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The Supreme Court throws out a Trump-era ban on gun bump stocks; a look at how social media algorithms and Shakespearian villains have in common; and states receive federal funding to clean up legacy mine pollution.

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The Supreme Court for now protects access to abortion drug mifepristone, while Senate Republicans block a bill protecting access to in-vitro fertilization. Wisconsin's Supreme Court bans mobile voting sites, and colleges deal with funding cuts as legislatures target diversity programs.

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As summer nears, America's newest and largest international dark sky sanctuary beckons, rural job growth is up, but full recovery remains elusive, rural Americans living in prison towns support a transition, while birth control is more readily available in rural areas.

Perspectives of MI pandemic domestic abuse survivors

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Wednesday, May 29, 2024   

Four years after the start of the COVID-19 pandemic, researchers are still studying its effects on society.

A new report focusing on domestic violence during the pandemic revealed social backgrounds and life circumstances played a significant role in how survivors view their abuse.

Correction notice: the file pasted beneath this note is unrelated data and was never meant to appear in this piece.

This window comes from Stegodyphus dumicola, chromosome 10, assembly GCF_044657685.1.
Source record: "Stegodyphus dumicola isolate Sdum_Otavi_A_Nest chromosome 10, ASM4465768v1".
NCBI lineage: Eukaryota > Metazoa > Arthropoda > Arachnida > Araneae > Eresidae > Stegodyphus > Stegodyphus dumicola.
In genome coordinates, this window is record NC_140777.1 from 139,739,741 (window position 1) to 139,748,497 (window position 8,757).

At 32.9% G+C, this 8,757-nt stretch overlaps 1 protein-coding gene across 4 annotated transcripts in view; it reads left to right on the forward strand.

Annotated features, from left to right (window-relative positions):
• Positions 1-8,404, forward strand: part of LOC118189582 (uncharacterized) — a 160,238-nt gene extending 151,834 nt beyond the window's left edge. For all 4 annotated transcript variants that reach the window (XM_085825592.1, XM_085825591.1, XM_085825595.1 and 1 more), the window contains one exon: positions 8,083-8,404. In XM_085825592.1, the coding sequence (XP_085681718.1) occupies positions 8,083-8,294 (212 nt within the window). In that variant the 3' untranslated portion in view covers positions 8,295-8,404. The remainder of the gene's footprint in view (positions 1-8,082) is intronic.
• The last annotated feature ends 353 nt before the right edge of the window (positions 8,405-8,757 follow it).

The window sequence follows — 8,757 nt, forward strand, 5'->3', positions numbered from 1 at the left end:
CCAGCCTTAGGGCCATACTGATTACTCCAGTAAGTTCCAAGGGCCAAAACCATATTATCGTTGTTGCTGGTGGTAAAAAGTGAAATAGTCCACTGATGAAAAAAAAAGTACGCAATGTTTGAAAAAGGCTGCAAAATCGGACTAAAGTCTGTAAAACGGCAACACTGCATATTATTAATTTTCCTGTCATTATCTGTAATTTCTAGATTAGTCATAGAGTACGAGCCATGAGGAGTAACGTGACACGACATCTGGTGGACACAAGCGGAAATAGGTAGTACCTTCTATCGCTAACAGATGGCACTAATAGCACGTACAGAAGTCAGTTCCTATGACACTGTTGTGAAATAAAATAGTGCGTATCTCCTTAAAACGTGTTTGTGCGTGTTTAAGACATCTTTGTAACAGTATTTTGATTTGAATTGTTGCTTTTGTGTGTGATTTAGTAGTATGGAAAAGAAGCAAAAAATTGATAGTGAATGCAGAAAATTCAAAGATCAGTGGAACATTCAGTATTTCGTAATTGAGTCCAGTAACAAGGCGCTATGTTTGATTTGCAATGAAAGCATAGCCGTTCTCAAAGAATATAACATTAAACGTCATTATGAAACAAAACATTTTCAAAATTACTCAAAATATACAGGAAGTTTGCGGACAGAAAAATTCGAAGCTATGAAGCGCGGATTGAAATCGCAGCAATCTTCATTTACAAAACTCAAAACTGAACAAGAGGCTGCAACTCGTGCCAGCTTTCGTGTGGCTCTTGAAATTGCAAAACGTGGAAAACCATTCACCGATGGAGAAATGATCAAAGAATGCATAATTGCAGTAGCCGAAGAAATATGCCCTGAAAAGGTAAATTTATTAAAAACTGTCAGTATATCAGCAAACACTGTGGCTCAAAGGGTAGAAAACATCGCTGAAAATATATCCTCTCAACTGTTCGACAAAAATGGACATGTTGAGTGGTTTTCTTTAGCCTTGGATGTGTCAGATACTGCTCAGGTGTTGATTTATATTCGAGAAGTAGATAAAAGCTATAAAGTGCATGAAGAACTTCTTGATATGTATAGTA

Paige Sweet, assistant professor of sociology at the University of Michigan and author of the report, conducted interviews with 50 pandemic-era abuse survivors in Michigan, most of whom were struggling financially. Sweet said the small group who experienced it as a novel period of violence were likely to be middle-class.

"These survivors often didn't have to rely on things like domestic violence shelters," Sweet pointed out. "They often had good social networks, so, like, someone could go stay at their parent's house, for example, when the violence increased in the relationship."

At the height of the pandemic, domestic violence care providers reported an increased danger for anyone experiencing abuse, due to more time spent at home with their abusers.

Sweet pointed out survivors who live in marginalized communities experienced abuse during the pandemic as just another social crisis.

"They were sort of used to thinking of their relationship as something that was regularly disrupted by things like arrests, by things like homelessness," Sweet outlined. "Family and friends having to come stay in their house."

Sweet added many middle-class survivors were willing to seek therapy to help stay in their relationships and they were not "deathly afraid" of their abusers. But those living in poverty often were forced back into abusive situations because they depend on their abusers financially.

The research showed domestic abuse is often part of many other social problems knitted into survivors' lives, and Sweet argued there must be resources in place to address the issues.

"To stabilize their families, to stabilize their housing situations, to have access to good jobs, good food," Sweet emphasized. "In order for them to stay away from abusive relationships, they have to have those things secured."

She added policies should focus not just on treating or responding to abuse but on building up families to help prevent it.


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